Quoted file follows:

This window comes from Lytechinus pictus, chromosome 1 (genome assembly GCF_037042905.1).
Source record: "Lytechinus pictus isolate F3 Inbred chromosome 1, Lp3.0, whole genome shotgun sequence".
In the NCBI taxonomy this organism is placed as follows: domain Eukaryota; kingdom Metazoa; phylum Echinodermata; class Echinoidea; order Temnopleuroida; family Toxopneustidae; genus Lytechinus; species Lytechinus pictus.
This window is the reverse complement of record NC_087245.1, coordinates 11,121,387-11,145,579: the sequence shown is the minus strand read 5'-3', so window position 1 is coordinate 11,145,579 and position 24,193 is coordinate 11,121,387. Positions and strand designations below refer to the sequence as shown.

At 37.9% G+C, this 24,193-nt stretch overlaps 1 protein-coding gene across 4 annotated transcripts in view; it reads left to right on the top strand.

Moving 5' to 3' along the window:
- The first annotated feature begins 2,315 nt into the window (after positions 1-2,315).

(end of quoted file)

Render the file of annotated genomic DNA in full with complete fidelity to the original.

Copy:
This window comes from Lytechinus pictus, chromosome 1 (genome assembly GCF_037042905.1).
Source record: "Lytechinus pictus isolate F3 Inbred chromosome 1, Lp3.0, whole genome shotgun sequence".
In the NCBI taxonomy this organism is placed as follows: domain Eukaryota; kingdom Metazoa; phylum Echinodermata; class Echinoidea; order Temnopleuroida; family Toxopneustidae; genus Lytechinus; species Lytechinus pictus.
This window is the reverse complement of record NC_087245.1, coordinates 11,121,387-11,145,579: the sequence shown is the minus strand read 5'-3', so window position 1 is coordinate 11,145,579 and position 24,193 is coordinate 11,121,387. Positions and strand designations below refer to the sequence as shown.

At 37.9% G+C, this 24,193-nt stretch overlaps 1 protein-coding gene across 4 annotated transcripts in view; it reads left to right on the top strand.

Moving 5' to 3' along the window:
- The first annotated feature begins 2,315 nt into the window (after positions 1-2,315).